Greek Orthodox Churches are united in communion with each other, as well as with the other Eastern Orthodox Churches. The Orthodox hold a common doctrine and a common form of worship, they see themselves not as separate Churches but as administrative units of one single Church, they are notable for their extensive tradition of iconography, for their veneration of the Mother of God and the Saints, for their use of the Divine Liturgy on Sundays, a standardized worship service dating back to the fourth century A. D. in its current form. The most used Divine Liturgy of the Orthodox Church was written by Saint John Chrysostom. Others are attributed to St. Basil the Great, St. James, the Brother of God and St. Gregory the Dialogist; the current territory of the Greek Orthodox Churches more or less covers the areas in the Balkans and the Eastern Mediterranean that used to be a part of the Byzantine Empire. The majority of Greek Orthodox Christians live within Greece and elsewhere in the southern Balkans, but in Jordan, the Occupied Palestinian territories, Syria, Cyprus, European Turkey, the South Caucasus.
In addition, due to the large Greek diaspora, there are many Greek Orthodox Christians who live in North America and Australia. Orthodox Christians in Finland, who compose about 1% of the population, are under the jurisdiction of a Greek Orthodox Church. There are many Greek Orthodox Christians, with origins dating back to the Byzantine and Ottoman periods, who are of Arabic-speaking or mixed Greek and Arabic-speaking ancestry and live in southern Turkey, Palestine, Syria, Lebanon and Egypt, they attend churches which conduct their services in Arabic, the common language of most Greek Orthodox believers in the Levant, while at the same time maintaining elements of the Byzantine Greek cultural tradition. Ethnic Greeks in Russia and Greeks in Ukraine, as well as Pontic Greeks and Caucasus Greeks from the former Russian Transcaucasus consider themselves both Greek Orthodox and Russian Orthodox, consistent with the Orthodox faith. Thus, they may attend services held in Old Russian and Old Church Slavonic, without this in any way undermining their Orthodox faith or distinct Greek ethnic identity.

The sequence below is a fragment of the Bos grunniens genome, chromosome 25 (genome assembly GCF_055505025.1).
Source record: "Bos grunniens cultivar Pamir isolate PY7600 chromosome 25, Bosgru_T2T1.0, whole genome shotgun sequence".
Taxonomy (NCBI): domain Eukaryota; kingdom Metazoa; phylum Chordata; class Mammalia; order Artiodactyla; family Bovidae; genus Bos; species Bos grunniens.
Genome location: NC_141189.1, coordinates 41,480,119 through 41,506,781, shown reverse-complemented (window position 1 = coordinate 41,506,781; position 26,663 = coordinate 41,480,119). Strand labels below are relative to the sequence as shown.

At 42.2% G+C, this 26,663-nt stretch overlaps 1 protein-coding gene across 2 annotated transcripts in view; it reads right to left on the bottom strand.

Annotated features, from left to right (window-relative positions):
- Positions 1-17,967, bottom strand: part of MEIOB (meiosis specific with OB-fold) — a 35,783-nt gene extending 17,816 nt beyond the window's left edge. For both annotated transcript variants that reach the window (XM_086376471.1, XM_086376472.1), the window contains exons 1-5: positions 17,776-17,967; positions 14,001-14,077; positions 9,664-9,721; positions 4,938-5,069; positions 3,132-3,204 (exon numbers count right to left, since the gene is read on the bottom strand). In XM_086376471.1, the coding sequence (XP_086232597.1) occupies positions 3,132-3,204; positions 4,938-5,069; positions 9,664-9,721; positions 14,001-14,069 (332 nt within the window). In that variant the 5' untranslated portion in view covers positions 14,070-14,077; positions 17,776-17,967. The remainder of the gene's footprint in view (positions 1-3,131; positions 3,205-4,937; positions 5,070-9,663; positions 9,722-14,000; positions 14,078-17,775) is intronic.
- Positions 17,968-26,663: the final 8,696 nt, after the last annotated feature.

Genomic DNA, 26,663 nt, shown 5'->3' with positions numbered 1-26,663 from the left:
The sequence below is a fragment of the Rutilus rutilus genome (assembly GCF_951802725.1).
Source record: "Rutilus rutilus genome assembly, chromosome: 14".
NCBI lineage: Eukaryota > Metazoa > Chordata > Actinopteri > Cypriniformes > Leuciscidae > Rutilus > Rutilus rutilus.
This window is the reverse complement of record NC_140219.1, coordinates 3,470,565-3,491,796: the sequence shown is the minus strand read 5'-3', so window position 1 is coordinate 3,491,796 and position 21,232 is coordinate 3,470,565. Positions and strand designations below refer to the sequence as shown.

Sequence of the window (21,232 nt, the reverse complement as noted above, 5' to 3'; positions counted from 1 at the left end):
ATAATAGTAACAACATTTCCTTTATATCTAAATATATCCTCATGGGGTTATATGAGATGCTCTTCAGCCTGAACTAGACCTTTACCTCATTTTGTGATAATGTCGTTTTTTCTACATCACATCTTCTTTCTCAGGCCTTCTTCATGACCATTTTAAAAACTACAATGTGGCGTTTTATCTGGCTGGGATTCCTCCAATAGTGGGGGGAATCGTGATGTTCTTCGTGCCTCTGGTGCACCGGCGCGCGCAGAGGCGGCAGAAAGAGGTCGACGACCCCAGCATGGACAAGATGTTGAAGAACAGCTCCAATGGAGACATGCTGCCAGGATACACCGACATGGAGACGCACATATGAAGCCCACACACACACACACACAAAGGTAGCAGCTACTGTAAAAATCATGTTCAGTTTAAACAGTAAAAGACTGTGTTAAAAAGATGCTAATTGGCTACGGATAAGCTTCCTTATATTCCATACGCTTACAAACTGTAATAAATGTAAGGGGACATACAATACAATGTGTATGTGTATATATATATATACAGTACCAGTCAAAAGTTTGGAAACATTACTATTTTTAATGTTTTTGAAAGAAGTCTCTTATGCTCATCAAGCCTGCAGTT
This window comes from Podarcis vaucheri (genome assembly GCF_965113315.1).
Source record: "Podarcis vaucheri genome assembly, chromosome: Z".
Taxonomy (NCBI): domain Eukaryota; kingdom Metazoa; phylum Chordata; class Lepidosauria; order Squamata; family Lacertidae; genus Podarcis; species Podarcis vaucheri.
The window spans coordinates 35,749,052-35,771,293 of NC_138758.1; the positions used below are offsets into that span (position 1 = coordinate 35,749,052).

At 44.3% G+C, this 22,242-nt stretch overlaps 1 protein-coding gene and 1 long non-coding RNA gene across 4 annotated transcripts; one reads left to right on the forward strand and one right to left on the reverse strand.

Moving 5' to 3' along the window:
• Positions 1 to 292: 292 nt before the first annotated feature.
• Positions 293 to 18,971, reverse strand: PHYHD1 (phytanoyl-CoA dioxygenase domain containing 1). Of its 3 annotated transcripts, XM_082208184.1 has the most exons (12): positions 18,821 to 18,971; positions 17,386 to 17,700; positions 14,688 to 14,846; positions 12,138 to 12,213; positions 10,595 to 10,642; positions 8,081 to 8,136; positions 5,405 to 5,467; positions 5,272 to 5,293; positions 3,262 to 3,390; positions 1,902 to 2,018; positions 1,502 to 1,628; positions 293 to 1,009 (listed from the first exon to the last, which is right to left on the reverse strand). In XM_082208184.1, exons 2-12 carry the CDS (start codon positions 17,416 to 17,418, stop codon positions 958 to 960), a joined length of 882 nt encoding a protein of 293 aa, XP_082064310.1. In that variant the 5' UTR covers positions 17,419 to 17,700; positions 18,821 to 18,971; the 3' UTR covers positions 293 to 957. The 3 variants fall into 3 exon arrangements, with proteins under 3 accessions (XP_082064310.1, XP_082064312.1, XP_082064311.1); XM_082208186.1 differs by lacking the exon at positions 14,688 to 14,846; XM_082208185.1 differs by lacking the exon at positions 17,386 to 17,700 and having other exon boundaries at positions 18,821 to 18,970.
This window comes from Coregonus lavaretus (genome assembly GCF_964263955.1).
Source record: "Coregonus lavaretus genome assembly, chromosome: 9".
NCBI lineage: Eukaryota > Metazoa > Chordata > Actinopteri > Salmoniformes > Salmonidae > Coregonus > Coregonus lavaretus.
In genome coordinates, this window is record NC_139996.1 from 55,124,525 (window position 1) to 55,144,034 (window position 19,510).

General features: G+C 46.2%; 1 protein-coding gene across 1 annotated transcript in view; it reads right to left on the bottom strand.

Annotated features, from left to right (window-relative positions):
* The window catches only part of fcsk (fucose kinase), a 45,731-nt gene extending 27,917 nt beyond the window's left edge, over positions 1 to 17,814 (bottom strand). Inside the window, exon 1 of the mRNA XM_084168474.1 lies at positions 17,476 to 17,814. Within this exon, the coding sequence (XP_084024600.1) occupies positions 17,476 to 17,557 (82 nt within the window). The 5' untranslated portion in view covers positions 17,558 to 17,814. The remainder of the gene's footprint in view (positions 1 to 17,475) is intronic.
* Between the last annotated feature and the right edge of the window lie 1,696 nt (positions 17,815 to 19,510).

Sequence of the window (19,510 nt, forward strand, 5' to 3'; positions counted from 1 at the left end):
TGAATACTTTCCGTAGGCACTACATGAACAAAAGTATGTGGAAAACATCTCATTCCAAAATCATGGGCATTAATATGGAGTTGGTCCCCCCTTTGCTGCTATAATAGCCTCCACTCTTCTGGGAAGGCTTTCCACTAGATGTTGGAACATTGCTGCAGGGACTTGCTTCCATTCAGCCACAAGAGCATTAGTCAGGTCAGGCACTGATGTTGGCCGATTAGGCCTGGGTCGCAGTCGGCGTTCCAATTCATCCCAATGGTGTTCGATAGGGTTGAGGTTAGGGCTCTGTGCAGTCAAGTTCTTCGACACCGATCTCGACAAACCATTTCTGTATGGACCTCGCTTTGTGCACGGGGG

Over the centuries, these Pontic Greek-speaking Greek Orthodox communities have mixed through intermarriage in varying degrees with ethnic Russians and other Orthodox Christians from Southern Russia, where most of them settled between the Middle Ages and early 19th century. The churches where the Greek Orthodox term is applicable are: The four ancient Patriarchates: The Ecumenical Patriarchate of Constantinople, headed by the Ecumenical Patriarch of Constantinople, the "first among equals" of the Eastern Orthodox Communion The semi-autonomous Archdiocese of Crete The Greek Orthodox Archdiocese of Thyateira and Great Britain The Greek Orthodox Archdiocese of Italy and Malta The Greek Orthodox Archdiocese of America The Greek Orthodox Archdiocese of Australia The Greek Orthodox Church of Alexandria The Greek Orthodox Church of Antioch The Greek Orthodox Church of JerusalemThe autonomous Church of Mount Sinai Three autocephalous churches: The Church of Greece The Church of Cyprus The Albanian Orthodox Church known as "Greek Orthodox Church of Alb
Battle of Dumlupınar